damned; after all, how many troops did they have? When Benazir Bhutto
was murdered in her run for the Presidency, no one knew for sure if the
blame lay with the military or the ISI. But when Musharraf lost the
support of the military and the ISI, it was time for him to go. 

These groups in the tribal areas of Pakistan hold allegiances to
different parts of the Pakistani government and to different parts of
Pakistani politics. Some are the same groups set up by ISI to funnel
arms into Afghanistan; some are useful and in sway of the Pakistani
military. The tribes in the Punjab have been the eyes and ears in the
long running semi-cold war with India. These groups are funded and
supported by the three branches of the Pakistani government. They are
as their children. Can you imagine asking the US Army rangers to attack
a CIA listening post in Alaska? Or the Air Force to launch a drone
attack on a CIA training base?

We are storming in without understanding what it is that we are
breaking. We are eating a tiger, tail first. We haven’t gotten to the
part with meat and claws and teeth yet, and when we do it will be too
late. "You break it, you own it." The recent attacks this week on the
Pakistani military headquarters makes clear what it is that we are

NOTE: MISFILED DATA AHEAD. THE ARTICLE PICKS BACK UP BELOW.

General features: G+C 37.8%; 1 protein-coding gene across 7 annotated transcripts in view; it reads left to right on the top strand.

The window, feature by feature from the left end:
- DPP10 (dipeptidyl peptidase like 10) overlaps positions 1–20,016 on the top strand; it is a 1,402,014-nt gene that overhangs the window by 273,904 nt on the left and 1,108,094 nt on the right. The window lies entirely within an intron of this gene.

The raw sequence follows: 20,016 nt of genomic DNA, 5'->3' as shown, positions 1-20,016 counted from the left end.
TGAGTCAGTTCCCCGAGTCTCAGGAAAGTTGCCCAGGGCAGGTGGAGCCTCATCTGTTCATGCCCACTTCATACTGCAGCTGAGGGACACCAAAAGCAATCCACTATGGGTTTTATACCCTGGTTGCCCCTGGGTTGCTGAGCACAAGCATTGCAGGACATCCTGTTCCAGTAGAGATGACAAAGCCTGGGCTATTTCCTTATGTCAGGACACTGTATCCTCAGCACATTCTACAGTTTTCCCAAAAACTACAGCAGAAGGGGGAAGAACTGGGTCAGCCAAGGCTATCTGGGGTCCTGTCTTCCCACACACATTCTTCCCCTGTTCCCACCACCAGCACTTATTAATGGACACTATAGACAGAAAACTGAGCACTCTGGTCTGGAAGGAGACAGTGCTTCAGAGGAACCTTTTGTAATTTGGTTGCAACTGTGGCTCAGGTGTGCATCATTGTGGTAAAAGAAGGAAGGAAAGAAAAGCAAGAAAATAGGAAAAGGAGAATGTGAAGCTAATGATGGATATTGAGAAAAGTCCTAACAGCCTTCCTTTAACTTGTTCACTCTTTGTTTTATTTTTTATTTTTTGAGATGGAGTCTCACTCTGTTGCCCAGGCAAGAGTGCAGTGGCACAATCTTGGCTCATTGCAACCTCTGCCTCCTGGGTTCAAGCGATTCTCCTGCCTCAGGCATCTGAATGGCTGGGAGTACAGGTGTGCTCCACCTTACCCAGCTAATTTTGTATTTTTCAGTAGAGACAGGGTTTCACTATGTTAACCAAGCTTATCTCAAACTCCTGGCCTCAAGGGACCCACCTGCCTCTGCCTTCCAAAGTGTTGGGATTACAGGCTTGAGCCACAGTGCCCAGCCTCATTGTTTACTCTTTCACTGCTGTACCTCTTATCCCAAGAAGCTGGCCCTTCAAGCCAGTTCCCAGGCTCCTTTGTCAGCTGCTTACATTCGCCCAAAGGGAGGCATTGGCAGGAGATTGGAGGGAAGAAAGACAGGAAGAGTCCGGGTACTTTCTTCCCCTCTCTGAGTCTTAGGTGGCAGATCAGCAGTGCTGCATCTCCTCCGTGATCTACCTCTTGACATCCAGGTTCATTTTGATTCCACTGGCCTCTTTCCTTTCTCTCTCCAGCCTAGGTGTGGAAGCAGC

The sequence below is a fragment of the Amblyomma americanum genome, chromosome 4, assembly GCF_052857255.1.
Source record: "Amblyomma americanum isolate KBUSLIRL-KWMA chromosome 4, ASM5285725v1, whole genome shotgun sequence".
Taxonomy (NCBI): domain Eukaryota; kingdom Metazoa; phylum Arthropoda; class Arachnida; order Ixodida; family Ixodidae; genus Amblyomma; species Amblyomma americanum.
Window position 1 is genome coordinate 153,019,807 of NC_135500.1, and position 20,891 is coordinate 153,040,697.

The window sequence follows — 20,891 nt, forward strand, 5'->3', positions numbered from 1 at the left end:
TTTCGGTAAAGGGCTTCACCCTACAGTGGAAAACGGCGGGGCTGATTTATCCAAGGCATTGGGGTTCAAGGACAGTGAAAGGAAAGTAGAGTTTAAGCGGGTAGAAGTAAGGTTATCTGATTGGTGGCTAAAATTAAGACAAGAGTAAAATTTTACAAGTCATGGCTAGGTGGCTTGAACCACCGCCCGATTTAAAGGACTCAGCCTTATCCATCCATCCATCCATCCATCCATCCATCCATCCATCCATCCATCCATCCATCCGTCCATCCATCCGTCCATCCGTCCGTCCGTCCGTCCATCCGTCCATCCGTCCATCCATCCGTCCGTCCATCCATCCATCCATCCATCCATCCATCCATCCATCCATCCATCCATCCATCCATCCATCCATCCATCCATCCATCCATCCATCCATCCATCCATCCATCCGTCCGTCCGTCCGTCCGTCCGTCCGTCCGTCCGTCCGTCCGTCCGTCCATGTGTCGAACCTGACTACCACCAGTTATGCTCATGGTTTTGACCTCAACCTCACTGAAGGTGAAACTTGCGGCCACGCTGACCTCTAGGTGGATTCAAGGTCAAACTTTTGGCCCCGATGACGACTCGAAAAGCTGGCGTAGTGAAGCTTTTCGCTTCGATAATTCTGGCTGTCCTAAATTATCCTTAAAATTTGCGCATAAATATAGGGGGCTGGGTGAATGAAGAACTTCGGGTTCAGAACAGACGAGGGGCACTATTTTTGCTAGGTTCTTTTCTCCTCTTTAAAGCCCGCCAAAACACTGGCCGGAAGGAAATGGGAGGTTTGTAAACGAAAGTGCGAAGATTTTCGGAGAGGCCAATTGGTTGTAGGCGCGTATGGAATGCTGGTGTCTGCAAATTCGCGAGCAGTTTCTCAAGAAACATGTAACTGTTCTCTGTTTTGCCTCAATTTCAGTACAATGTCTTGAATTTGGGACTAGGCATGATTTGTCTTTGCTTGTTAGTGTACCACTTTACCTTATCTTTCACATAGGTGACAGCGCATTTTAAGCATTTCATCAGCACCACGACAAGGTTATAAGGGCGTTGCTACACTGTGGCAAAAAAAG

hitting with the broom as we swing for the mouse. 

Tribal groups once separated by politics and religion have united to
send a message to the capital. This was a shot across the bow by the
ISI; these groups in South Wazeristan and the Punjab are not so naive
to believe that the destruction of one won’t mean the crippling of the
other.

We are picking at a splinter in a finger. The more we pick and
squeeze and push, the deeper the splinter becomes imbedded. The sorer
and more inflamed and infected the region becomes until it begins to
affect the whole hand. 

40,000 more troops? Where is the independent analysis? What will we
buy with those lives and that much treasure? A way home or just a way
further in? The militants and people we seek to destroy will evaporate
into the ether and move on to their next base of support and leave the
wreckage behind. Like Vietnam there is no military answer. The more we
bomb the more we turn the population against us and destabilize the
very governments which we are trying to defend.

Name your poison, extremists in the Pakistani hinterlands or a
destabilized Pakistan. There are extremists' views in every country and
we depend on local governments to keep them in check. In many cases we
don’t understand the dynamics of the problem, the history of the
problem or the relationship between the people anymore than you could
expect Arab troops to understand the religious schism in Northern
Ireland.

If you ask a weatherman about the problem he’ll tell you about the
rain. If you ask a carpenter about the problem he’ll tell you how much
lumber he needs. If you ask a general about the problem he’ll tell you
how many troops he needs, but it doesn’t mean that he is right anymore
than the weatherman or the carpenter. We must understand the problem
first before we ask those who only know their specialty. You will never
kill the mouse with a broom; you must depend on the cat for that.
Pakistan is the cat and we must stop hitting it with the broom!

(photo from Brave New Films)